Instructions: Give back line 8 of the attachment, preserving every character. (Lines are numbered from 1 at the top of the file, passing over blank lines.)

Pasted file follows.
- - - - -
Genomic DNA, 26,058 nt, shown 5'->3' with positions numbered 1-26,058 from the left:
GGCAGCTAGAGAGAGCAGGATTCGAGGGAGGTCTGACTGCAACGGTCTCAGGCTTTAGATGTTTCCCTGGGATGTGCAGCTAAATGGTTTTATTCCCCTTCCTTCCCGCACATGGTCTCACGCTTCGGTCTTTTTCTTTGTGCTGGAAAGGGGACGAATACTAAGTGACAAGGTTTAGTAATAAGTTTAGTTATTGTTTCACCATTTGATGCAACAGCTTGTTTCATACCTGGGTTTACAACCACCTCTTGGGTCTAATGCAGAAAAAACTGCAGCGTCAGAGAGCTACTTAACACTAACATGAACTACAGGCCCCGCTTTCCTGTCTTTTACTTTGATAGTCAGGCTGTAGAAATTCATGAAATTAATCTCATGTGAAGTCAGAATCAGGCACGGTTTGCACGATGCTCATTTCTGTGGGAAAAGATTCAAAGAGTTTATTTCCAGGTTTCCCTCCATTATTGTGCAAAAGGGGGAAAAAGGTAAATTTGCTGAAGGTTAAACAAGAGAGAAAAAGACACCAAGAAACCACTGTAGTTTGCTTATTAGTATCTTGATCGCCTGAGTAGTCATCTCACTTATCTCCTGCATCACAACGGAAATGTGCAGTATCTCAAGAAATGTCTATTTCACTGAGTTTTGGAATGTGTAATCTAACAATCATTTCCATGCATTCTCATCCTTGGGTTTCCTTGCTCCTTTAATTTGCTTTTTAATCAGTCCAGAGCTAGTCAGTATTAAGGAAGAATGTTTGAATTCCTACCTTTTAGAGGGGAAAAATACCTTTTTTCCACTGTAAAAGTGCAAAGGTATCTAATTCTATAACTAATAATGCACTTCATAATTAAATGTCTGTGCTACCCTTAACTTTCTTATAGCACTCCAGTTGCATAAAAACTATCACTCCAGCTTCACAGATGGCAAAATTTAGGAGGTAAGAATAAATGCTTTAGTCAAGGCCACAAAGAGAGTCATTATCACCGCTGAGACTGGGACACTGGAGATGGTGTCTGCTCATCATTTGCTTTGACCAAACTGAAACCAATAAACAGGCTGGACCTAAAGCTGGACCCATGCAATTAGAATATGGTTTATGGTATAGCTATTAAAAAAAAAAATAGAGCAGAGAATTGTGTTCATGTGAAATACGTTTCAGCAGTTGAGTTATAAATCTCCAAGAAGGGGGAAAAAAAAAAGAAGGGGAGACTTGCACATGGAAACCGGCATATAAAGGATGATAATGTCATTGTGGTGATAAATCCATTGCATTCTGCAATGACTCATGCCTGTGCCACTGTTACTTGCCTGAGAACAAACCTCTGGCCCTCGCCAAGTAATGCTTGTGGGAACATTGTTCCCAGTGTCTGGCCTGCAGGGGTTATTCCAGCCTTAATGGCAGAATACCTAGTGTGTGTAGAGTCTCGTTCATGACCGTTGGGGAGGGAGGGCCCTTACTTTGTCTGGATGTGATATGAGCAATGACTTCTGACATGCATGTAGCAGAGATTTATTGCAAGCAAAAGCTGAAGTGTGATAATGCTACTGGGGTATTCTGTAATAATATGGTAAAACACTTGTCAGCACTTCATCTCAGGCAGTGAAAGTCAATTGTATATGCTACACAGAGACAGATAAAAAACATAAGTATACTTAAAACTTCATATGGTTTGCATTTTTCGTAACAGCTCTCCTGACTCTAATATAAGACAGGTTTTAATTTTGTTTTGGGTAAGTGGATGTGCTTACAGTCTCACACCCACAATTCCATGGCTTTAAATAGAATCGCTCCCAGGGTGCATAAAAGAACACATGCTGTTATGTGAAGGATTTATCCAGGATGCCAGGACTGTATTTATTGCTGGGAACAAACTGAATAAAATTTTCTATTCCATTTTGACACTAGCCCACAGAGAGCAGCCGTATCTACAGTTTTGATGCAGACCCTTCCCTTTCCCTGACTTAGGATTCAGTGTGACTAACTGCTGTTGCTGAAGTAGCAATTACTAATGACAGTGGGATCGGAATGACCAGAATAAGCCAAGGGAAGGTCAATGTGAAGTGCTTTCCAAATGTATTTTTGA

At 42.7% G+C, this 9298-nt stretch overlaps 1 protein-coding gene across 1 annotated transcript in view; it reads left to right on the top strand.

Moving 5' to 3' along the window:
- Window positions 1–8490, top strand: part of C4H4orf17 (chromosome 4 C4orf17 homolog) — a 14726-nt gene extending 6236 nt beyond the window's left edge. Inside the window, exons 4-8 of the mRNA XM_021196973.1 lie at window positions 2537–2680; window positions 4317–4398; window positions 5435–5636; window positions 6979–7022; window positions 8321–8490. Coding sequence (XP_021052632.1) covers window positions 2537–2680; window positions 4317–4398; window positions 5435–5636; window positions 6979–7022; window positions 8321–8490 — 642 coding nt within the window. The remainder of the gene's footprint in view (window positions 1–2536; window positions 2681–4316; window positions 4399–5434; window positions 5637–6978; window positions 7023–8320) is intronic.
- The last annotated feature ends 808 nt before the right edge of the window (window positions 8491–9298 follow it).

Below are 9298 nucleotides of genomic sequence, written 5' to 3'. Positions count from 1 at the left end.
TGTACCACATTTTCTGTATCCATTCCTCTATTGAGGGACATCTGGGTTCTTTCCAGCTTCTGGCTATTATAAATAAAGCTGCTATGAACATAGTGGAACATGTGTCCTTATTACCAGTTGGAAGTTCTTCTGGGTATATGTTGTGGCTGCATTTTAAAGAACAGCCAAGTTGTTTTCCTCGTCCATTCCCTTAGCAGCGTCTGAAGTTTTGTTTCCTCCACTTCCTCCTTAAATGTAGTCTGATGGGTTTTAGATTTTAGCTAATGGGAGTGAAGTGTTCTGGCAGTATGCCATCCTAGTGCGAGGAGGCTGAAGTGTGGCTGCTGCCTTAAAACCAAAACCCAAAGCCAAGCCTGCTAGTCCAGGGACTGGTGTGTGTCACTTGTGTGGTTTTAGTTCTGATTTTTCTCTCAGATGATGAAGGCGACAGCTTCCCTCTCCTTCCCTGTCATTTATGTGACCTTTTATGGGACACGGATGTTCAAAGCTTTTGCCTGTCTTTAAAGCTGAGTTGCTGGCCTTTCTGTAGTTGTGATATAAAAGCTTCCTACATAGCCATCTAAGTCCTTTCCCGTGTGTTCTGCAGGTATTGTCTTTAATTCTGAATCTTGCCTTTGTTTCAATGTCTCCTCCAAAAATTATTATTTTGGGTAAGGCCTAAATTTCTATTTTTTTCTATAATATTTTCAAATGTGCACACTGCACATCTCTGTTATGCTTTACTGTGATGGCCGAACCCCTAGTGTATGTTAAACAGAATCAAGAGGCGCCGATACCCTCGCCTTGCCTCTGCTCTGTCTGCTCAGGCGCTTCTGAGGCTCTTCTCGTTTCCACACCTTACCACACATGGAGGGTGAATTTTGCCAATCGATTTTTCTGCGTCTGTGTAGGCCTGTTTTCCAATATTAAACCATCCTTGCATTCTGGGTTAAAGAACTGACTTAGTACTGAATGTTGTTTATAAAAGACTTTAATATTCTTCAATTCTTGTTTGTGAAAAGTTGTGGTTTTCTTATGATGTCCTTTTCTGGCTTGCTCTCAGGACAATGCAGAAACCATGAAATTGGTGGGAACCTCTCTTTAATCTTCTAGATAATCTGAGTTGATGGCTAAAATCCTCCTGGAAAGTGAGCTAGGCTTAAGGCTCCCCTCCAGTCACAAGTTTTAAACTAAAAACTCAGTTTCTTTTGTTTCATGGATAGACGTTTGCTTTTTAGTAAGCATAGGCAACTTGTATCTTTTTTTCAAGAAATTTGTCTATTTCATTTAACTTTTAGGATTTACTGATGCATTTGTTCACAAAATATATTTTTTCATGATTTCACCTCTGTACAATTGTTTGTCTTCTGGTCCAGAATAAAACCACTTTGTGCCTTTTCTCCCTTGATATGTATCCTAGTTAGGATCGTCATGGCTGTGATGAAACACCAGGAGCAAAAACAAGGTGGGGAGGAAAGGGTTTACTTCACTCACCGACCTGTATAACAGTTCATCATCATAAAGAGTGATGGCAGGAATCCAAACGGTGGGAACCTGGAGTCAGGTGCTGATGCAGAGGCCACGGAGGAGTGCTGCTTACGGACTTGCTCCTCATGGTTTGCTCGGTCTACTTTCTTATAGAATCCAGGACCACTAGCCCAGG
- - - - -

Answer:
TGTACCACATTTTCTGTATCCATTCCTCTATTGAGGGACATCTGGGTTCTTTCCAGCTTCTGGCTATTATAAATAAAGCTGCTATGAACATAGTGGAACATGTGTCCTTATTACCAGTTGGAAGTTCTTCTGGGTATATGTTGTGGCTGCATTTTAAAGAACAGCCAAGTTGTTTTCCTCGTCCATTCCCTTAGCAGCGTCTGAAGTTTTGTTTCCTCCACTTCCTCCTTAAATGTAGTCTGATGGGTTTTAGATTTTAGCTAATGGGAGTGAAGTGTTCTGGCAGTATGCCATCCTAGTGCGAGGAGGCTGAAGTGTGGCTGCTGCCTTAAAACCAAAACCCAAAGCCAAGCCTGCTAGTCCAGGGACTGGTGTGTGTCACTTGTGTGGTTTTAGTTCTGATTTTTCTCTCAGATGATGAAGGCGACAGCTTCCCTCTCCTTCCCTGTCATTTATGTGACCTTTTATGGGACACGGATGTTCAAAGCTTTTGCCTGTCTTTAAAGCTGAGTTGCTGGCCTTTCTGTAGTTGTGATATAAAAGCTTCCTACATAGCCATCTAAGTCCTTTCCCGTGTGTTCTGCAGGTATTGTCTTTAATTCTGAATCTTGCCTTTGTTTCAATGTCTCCTCCAAAAATTATTATTTTGGGTAAGGCCTAAATTTCTATTTTTTTCTATAATATTTTCAAATGTGCACACTGCACATCTCTGTTATGCTTTACTGTGATGGCCGAACCCCTAGTGTATGTTAAACAGAATCAAGAGGCGCCGATACCCTCGCCTTGCCTCTGCTCTGTCTGCTCAGGCGCTTCTGAGGCTCTTCTCGTTTCCACACCTTACCACACATGGAGGGTGAATTTTGCCAATCGATTTTTCTGCGTCTGTGTAGGCCTGTTTTCCAATATTAAACCATCCTTGCATTCTGGGTTAAAGAACTGACTTAGTACTGAATGTTGTTTATAAAAGACTTTAATATTCTTCAATTCTTGTTTGTGAAAAGTTGTGGTTTTCTTATGATGTCCTTTTCTGGCTTGCTCTCAGGACAATGCAGAAACCATGAAATTGGTGGGAACCTCTCTTTAATCTTCTAGATAATCTGAGTTGATGGCTAAAATCCTCCTGGAAAGTGAGCTAGGCTTAAGGCTCCCCTCCAGTCACAAGTTTTAAACTAAAAACTCAGTTTCTTTTGTTTCATGGATAGACGTTTGCTTTTTAGTAAGCATAGGCAACTTGTATCTTTTTTTCAAGAAATTTGTCTATTTCATTTAACTTTTAGGATTTACTGATGCATTTGTTCACAAAATATATTTTTTCATGATTTCACCTCTGTACAATTGTTTGTCTTCTGGTCCAGAATAAAACCACTTTGTGCCTTTTCTCCCTTGATATGTATCCTAGTTAGGATCGTCATGGCTGTGATGAAACACCAGGAGCAAAAACAAGGTGGGGAGGAAAGGGTTTACTTCACTCACCGACCTGTATAACAGTTCATCATCATAAAGAGTGATGGCAGGAATCCAAACGGTGGGAACCTGGAGTCAGGTGCTGATGCAGAGGCCACGGAGGAGTGCTGCTTACGGACTTGCTCCTCATGGTTTGCTCGGTCTACTTTCTTATAGAATCCAGGACCACTAGCCCAGG